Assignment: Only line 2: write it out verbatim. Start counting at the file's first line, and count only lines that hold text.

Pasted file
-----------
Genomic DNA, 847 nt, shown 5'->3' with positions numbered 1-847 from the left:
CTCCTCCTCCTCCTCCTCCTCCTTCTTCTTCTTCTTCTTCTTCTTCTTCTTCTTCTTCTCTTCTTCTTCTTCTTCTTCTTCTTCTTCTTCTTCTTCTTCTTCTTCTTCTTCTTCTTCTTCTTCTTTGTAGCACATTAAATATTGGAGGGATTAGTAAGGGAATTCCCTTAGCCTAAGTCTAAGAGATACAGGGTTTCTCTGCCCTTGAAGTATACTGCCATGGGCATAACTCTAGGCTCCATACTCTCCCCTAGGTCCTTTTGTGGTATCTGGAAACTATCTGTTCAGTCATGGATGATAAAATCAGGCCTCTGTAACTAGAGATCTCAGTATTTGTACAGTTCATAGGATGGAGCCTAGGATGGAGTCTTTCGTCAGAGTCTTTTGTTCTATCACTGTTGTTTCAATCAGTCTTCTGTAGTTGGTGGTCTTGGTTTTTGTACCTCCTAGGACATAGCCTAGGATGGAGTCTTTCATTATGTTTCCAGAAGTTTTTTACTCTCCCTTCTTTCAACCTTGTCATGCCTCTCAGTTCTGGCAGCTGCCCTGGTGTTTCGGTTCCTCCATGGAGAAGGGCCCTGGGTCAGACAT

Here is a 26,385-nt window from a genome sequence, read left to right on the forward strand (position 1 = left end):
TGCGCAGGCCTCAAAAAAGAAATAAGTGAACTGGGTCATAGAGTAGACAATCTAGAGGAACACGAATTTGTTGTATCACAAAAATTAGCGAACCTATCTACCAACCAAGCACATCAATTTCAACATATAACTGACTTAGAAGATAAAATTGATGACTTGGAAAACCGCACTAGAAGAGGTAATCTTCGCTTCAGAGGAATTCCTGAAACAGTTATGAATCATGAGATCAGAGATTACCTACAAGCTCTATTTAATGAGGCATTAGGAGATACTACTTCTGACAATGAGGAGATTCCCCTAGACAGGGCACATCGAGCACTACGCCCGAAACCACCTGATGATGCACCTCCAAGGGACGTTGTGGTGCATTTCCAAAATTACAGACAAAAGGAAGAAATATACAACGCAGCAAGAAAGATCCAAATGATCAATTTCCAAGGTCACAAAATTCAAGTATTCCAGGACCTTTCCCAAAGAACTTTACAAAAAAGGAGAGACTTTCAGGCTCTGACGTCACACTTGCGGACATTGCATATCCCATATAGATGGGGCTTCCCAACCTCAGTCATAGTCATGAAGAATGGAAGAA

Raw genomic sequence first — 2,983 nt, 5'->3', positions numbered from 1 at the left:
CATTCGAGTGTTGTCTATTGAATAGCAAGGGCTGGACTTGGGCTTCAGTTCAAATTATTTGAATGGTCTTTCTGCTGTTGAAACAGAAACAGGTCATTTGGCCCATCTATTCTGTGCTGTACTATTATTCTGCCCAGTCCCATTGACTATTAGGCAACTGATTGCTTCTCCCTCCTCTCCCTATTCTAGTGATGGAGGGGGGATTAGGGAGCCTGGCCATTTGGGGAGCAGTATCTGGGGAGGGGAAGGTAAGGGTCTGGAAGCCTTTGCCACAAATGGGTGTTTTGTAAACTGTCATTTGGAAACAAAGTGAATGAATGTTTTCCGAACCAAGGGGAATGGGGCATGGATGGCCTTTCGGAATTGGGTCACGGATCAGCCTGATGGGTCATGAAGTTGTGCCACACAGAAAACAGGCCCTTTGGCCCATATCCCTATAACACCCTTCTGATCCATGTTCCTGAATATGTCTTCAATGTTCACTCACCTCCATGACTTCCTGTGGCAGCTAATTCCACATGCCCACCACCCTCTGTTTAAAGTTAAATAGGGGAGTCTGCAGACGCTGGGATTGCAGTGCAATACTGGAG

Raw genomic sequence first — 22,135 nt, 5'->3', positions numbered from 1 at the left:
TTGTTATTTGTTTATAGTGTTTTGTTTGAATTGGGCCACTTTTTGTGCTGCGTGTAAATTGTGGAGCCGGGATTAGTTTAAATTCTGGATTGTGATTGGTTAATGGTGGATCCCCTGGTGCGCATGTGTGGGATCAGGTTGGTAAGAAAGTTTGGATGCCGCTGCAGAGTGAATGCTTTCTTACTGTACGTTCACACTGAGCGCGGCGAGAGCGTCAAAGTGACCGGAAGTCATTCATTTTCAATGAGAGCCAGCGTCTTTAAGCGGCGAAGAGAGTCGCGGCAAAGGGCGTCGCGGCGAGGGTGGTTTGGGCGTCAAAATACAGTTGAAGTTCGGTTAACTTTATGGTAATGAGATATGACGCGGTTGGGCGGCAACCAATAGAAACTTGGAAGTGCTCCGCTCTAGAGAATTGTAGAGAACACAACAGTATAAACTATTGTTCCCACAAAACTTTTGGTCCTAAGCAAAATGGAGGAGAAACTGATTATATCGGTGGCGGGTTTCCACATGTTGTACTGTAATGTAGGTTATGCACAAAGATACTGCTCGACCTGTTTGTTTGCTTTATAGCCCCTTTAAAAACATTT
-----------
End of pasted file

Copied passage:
CTCCTCCTCCTCCTCCTCCTCCTTCTTCTTCTTCTTCTTCTTCTTCTTCTTCTTCTTCTCTTCTTCTTCTTCTTCTTCTTCTTCTTCTTCTTCTTCTTCTTCTTCTTCTTCTTCTTCTTCTTCTTTGTAGCACATTAAATATTGGAGGGATTAGTAAGGGAATTCCCTTAGCCTAAGTCTAAGAGATACAGGGTTTCTCTGCCCTTGAAGTATACTGCCATGGGCATAACTCTAGGCTCCATACTCTCCCCTAGGTCCTTTTGTGGTATCTGGAAACTATCTGTTCAGTCATGGATGATAAAATCAGGCCTCTGTAACTAGAGATCTCAGTATTTGTACAGTTCATAGGATGGAGCCTAGGATGGAGTCTTTCGTCAGAGTCTTTTGTTCTATCACTGTTGTTTCAATCAGTCTTCTGTAGTTGGTGGTCTTGGTTTTTGTACCTCCTAGGACATAGCCTAGGATGGAGTCTTTCATTATGTTTCCAGAAGTTTTTTACTCTCCCTTCTTTCAACCTTGTCATGCCTCTCAGTTCTGGCAGCTGCCCTGGTGTTTCGGTTCCTCCATGGAGAAGGGCCCTGGGTCAGACAT